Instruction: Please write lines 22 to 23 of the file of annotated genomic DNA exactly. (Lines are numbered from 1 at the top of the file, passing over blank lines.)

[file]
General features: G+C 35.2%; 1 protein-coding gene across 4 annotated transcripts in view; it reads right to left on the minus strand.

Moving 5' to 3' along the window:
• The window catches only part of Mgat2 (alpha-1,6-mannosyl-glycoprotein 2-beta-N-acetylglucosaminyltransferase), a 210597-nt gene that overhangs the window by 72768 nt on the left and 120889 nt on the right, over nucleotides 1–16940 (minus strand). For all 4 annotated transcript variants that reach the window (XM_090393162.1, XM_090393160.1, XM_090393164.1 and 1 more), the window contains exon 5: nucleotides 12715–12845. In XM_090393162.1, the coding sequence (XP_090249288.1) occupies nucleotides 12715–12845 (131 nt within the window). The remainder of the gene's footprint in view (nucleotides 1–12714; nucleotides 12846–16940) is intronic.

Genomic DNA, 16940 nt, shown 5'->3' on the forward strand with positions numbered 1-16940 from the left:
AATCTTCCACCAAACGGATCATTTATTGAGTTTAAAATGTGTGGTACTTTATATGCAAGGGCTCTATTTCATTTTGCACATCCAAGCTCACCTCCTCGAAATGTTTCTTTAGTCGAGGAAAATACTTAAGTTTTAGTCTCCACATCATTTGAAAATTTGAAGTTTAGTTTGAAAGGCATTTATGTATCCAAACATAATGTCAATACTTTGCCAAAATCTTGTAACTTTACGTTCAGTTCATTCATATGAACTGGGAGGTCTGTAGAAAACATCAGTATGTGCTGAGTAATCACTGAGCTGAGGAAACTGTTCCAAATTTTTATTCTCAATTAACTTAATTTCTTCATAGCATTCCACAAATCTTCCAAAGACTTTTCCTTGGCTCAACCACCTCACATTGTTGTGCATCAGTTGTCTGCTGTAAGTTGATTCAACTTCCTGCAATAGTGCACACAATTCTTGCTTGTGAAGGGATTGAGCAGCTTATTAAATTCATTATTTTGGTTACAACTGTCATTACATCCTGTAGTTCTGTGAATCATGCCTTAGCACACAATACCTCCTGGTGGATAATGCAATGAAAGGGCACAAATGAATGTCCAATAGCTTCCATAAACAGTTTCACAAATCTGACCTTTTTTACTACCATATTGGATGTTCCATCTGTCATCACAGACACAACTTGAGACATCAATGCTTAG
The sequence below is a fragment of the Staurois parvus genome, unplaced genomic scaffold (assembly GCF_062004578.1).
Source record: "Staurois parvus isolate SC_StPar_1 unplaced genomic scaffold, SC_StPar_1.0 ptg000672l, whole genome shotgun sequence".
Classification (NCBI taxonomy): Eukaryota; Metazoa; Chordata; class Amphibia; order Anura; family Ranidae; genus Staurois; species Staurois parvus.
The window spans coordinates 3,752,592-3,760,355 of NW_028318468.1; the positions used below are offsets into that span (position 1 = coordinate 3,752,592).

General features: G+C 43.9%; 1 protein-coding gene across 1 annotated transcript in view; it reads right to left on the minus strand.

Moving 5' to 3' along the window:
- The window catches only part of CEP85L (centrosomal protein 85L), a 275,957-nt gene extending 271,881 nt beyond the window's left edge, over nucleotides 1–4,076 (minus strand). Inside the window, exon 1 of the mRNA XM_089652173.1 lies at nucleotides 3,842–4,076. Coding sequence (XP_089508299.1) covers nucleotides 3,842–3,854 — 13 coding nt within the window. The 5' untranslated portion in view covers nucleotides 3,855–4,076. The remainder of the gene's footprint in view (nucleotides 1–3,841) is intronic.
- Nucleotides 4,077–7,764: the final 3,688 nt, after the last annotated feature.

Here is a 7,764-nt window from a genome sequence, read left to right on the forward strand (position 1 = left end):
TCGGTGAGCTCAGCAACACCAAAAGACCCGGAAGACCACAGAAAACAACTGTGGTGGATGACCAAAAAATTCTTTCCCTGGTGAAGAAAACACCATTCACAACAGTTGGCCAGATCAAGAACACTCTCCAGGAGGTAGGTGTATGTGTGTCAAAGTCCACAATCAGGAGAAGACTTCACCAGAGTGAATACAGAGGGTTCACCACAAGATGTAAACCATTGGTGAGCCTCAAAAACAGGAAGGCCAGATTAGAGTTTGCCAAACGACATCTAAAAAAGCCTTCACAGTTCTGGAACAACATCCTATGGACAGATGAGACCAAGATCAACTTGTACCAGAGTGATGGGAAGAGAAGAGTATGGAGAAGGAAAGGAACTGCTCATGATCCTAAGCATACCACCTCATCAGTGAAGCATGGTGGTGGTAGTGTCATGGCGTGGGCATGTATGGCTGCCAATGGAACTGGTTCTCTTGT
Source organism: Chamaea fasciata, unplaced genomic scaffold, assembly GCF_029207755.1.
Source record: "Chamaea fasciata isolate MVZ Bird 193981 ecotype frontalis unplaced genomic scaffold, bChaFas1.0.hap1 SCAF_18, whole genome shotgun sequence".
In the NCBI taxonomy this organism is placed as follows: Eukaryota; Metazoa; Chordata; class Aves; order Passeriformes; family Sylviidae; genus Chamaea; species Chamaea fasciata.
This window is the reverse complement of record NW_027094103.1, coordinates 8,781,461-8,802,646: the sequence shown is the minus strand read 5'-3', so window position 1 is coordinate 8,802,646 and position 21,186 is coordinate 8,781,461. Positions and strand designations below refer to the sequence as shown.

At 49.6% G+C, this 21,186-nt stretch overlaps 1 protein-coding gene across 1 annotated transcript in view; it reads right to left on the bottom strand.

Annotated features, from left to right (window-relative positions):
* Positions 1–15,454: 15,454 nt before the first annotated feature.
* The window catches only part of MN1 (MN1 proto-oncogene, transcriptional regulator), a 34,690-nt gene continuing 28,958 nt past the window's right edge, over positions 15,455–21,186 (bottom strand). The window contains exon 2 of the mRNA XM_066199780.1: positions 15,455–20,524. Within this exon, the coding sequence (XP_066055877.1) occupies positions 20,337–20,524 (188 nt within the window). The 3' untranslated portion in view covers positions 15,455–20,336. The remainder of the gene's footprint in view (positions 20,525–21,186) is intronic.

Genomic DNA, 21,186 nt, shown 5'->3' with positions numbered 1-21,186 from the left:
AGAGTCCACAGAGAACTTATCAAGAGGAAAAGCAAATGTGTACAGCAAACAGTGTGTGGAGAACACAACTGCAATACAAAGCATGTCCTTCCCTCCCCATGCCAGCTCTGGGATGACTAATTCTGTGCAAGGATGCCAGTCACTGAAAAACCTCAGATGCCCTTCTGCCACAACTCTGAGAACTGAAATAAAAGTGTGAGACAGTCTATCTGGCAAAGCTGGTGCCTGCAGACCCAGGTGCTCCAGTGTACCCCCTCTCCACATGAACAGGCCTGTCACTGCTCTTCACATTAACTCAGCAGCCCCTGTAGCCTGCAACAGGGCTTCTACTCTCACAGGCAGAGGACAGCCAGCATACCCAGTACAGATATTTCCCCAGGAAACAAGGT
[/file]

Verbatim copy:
* Positions 1–15,454: 15,454 nt before the first annotated feature.
* The window catches only part of MN1 (MN1 proto-oncogene, transcriptional regulator), a 34,690-nt gene continuing 28,958 nt past the window's right edge, over positions 15,455–21,186 (bottom strand). The window contains exon 2 of the mRNA XM_066199780.1: positions 15,455–20,524. Within this exon, the coding sequence (XP_066055877.1) occupies positions 20,337–20,524 (188 nt within the window). The 3' untranslated portion in view covers positions 15,455–20,336. The remainder of the gene's footprint in view (positions 20,525–21,186) is intronic.